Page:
At any rate, assuming the mimetic hominids implicitly took the hunt to be good rather than bad, they wouldn’t have understood my suggestion that their values were only aesthetic. Nevertheless, regardless of the evolutionary understanding of purpose and value that informed the minds of protohumans, the importance of certain events for them must actually have been aesthetic, because their mentality was performative. There was nothing else to their behaviour or their mental states that would have been susceptible to evaluation, than their living as actors, their miming of their intentions with wild or subtle gestures to coordinate their actions. The good of the clan was just the merit of the performance. Suppose the hunters succeed and bring down a wildebeest. They celebrate with the appropriate gestures, which indicate for them that this result of their cooperation is good. The protohumans implicitly value the dead animal as the end brought about by their risky means. But the killing and consuming of the animal would have been the climax of the play. If the members performed their parts well, the act would have been heroic. If the hunt was clumsy or the hunters only got lucky in bringing down the beast, the result would have been less admirable. The lucky hunters might feel guilty for consuming the meat they didn’t earn, which guilt might sap their courage for the next hunt, and so the value of that lucky first hunt plummets; that hunt could be more a curse than a blessing. There’s nothing intrinsically good or bad about the killing of an animal (or about anything else), but the value of that event would have emerged from the fact that those early hominids learned how to act as though they were engaged in theater, by way of their establishing a mimetic, prelinguistic form of thought.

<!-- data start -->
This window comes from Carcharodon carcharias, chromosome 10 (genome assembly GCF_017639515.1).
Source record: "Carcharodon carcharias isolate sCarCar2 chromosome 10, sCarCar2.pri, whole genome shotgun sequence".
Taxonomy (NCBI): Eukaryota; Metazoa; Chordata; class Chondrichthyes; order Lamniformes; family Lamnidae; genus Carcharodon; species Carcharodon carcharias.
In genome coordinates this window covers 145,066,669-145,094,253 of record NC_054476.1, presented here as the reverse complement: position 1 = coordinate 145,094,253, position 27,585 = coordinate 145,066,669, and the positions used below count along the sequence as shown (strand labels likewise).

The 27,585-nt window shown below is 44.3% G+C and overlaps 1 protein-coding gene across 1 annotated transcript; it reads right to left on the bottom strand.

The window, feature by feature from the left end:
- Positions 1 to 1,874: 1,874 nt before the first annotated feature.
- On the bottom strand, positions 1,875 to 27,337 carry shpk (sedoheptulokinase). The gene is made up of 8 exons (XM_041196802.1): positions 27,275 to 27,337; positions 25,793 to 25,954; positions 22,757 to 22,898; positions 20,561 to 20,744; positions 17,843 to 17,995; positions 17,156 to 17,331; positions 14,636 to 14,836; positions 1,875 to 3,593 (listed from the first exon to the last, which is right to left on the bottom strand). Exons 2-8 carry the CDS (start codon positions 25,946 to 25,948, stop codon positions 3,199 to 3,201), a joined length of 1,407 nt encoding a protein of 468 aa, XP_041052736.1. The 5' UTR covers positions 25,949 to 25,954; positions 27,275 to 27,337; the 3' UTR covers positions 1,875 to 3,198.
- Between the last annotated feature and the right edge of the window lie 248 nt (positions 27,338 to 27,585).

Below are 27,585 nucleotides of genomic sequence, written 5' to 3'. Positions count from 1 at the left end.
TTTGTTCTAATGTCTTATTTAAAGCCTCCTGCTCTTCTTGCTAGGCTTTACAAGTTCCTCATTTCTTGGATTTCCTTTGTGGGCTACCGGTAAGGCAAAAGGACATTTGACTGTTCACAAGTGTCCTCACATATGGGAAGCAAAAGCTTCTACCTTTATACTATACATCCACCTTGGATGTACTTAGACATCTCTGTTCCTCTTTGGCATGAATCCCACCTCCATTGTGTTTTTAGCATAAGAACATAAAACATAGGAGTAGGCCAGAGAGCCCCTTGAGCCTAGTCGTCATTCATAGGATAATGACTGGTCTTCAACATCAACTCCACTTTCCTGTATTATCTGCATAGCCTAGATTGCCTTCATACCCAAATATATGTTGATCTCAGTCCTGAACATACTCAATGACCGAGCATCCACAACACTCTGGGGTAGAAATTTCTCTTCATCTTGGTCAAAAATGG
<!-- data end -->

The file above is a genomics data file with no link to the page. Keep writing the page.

The situation is similar with respect to Mythic culture, except that the nonverbal communication is largely eclipsed by the verbal, so that instead of life unfolding as the scenes of a play sustained by a protohuman talent for meaningful, nonberbal gestures, early human thought was immersed in story-telling. Instead of performing the meaningful events directly, taking part in the drama as actors on the given stage (the wilderness), language-using primates could speak of the actors who lived in the imagination and in their repeated tales. Along with dreams, here was perhaps a root of the eventual belief in a hidden immaterial realm of souls. The invention of fiction, of language capable of signifying not just the expected effect of certain actions (such as the killing of the hunted animal), but an imaginary, mythic character, an idealized hero who undertakes instructive or epic journeys created a cultural space that was later identified metaphysically with a supernatural realm.